I inched toward him yet again. “I’m sorry,” I said, “are you all right?” As I waited for a response, I noticed an odd odor permeating the air around him, subtle and not entirely unpleasant: Something akin to smoke and honeysuckle. I became lost in thought as I studied what little I could see of him. Dark curls caressed an ear and feathered across an unshaven jaw; thick lashes shutout the world beyond; fingers, strong and elegant, clutched the dusty jacket as if his life depended upon it. I jumped when he finally responded to my forgotten question.

“No,” he said, his voice hoarse from the scorched atmosphere, “I need out of the sun.”

I gave him a puzzled look. “Why don’t you just go to the shed?” I asked, pointing in that general direction for no one’s benefit but my own.

He turned his head toward me and I could see his eyes from beneath a protective arm. They were molten silver, the likes of which I had never seen. They resembled the stainless steel instruments in a doctor’s office and provoked the same nostalgic emotions, morbid interest tainted with serious concern.

“Maybe,” he said with deliberate menace, “I’m a vampire and cannot step into the sun’s hideous light.”

I snorted as well as a five-year-old could. “Mama told me there ain’t no such thing. Besides, you’re too derned lazy to be a vampire. Vampires are fast and strong and they don’t waste away the days in the shade.”

There are moments in every girl’s life when realization strikes—like when you hit your finger with a hammer and only then realize you should have been more careful—and I realized in that particular moment my mother might have been right all along. Truly, given the chance, I would argue with a fence post.

He lay his head back down, exhausted from the effort it took to look up at me. “The sun comes quickly, and sometimes I cannot outrun it. It will soon turn the corner of the horizon. It will soon bring my death.”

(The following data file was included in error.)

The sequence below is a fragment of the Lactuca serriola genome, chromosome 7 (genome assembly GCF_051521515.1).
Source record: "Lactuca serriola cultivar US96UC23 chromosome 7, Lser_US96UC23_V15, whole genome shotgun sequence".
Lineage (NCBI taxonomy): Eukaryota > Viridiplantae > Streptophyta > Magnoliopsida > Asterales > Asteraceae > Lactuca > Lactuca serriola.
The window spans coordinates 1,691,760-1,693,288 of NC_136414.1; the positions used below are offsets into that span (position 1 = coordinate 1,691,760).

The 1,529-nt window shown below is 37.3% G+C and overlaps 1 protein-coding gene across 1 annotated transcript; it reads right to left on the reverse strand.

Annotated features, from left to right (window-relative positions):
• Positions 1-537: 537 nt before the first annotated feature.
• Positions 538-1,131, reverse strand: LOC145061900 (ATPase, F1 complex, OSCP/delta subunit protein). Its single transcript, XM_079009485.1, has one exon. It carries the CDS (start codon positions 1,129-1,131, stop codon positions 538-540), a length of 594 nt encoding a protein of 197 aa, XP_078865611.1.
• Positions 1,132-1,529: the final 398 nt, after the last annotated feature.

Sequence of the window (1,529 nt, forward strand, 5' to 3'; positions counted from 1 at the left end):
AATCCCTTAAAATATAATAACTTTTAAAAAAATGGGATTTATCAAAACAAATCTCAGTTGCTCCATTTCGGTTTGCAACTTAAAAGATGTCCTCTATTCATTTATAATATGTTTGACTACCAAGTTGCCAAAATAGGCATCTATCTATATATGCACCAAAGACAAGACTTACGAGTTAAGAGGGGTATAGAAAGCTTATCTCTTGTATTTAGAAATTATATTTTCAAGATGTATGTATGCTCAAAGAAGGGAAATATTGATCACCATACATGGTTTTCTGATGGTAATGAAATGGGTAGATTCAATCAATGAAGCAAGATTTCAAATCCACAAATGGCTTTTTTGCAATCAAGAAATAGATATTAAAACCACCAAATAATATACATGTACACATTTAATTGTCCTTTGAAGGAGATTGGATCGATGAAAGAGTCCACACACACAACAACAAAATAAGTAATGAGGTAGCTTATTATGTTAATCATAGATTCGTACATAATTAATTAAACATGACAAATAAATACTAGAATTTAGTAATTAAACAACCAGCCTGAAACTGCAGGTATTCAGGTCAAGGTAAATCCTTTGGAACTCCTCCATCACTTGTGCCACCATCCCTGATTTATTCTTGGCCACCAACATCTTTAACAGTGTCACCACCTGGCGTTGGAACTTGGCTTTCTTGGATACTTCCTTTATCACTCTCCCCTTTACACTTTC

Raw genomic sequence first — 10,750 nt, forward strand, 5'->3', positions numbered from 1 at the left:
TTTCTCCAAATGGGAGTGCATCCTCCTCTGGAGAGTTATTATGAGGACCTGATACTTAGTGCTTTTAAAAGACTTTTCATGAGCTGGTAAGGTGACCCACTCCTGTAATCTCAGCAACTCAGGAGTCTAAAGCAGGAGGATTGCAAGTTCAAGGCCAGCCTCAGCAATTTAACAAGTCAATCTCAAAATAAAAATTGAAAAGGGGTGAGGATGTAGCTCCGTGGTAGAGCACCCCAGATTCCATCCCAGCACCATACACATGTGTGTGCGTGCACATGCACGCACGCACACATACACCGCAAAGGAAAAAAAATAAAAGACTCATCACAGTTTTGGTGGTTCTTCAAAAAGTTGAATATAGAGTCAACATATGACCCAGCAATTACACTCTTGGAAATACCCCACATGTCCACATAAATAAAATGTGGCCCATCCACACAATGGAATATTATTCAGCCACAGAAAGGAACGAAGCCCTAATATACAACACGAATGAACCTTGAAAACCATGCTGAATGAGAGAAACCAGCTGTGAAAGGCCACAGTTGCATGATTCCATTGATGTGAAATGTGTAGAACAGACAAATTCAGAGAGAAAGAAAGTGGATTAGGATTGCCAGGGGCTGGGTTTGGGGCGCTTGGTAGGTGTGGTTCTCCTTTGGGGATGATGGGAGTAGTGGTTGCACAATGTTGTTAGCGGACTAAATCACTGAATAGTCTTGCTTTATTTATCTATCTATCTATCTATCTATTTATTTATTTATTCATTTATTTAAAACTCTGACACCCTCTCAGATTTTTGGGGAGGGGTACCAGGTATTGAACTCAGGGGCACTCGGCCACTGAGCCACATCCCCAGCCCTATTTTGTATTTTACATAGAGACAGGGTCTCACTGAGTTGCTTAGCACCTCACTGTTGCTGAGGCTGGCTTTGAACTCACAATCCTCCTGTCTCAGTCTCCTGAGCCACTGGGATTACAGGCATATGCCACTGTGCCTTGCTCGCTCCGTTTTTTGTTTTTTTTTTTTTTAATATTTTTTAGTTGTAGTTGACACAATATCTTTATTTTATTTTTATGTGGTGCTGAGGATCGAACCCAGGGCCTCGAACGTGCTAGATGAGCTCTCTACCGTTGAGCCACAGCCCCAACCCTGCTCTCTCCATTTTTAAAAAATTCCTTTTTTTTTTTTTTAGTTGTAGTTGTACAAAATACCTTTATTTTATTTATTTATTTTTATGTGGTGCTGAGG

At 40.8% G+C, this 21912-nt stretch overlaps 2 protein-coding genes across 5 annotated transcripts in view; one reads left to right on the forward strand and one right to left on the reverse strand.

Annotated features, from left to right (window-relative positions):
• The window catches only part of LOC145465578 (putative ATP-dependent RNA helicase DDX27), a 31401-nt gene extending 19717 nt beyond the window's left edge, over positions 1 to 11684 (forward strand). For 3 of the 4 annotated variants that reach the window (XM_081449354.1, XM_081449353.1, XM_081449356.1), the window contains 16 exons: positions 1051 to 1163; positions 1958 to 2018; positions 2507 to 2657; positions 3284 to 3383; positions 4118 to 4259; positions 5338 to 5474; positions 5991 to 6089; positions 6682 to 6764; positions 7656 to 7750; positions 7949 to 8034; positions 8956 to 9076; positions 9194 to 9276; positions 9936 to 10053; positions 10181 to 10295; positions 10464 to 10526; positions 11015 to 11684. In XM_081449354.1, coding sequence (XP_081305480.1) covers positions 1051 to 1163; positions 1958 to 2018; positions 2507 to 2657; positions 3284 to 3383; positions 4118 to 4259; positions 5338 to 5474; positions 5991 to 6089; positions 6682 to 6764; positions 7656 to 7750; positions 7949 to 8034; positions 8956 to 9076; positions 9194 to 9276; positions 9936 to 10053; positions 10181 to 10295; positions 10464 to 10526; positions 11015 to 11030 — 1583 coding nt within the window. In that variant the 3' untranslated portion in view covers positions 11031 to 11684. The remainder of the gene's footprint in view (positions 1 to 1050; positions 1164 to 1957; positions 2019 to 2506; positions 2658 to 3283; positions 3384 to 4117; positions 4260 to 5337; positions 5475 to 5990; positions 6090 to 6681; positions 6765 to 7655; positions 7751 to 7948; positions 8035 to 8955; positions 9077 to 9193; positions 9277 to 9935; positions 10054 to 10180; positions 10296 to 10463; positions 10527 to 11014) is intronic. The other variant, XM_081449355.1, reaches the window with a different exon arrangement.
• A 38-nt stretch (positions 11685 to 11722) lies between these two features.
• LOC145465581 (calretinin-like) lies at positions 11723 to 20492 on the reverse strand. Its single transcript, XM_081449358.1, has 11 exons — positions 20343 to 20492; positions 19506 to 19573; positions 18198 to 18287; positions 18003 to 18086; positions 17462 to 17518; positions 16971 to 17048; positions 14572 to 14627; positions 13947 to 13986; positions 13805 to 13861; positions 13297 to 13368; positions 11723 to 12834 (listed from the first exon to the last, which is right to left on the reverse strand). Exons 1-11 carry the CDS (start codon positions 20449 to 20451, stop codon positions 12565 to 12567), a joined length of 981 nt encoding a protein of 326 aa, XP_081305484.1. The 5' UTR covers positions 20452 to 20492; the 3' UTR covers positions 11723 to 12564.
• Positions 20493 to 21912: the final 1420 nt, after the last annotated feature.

His words were spoken with eloquence, smooth and hypnotic, so unlike the hackneyed dialect of the area, yet somehow stained, a sense of hopelessness clinging to each word.

“I’ll be right back!” I said as I sped off toward the shed. Surely there was something there that could turn back a determined sun. The first thing I came across was an old cloth tarp that had once protected our navy blue Plymouth. Surely it could protect a vampire. However, mere cloth or not, it was large and heavy and it took me precious minutes to drag it across the expanse between castle and carriage, accumulating everything from grass burs and milkweed to grasshoppers and fire ants along the way.

By the time I arrived, the sun bore down hard upon him. He was forced to use his waning strength to push into the tire, striving to stay within the unfair boundaries set by the shade. I spread the tarp over him just as the sun did exactly as he’d said it would do; it turned a corner in the sky, and the shadow from the huge tire slid into itself and disappeared.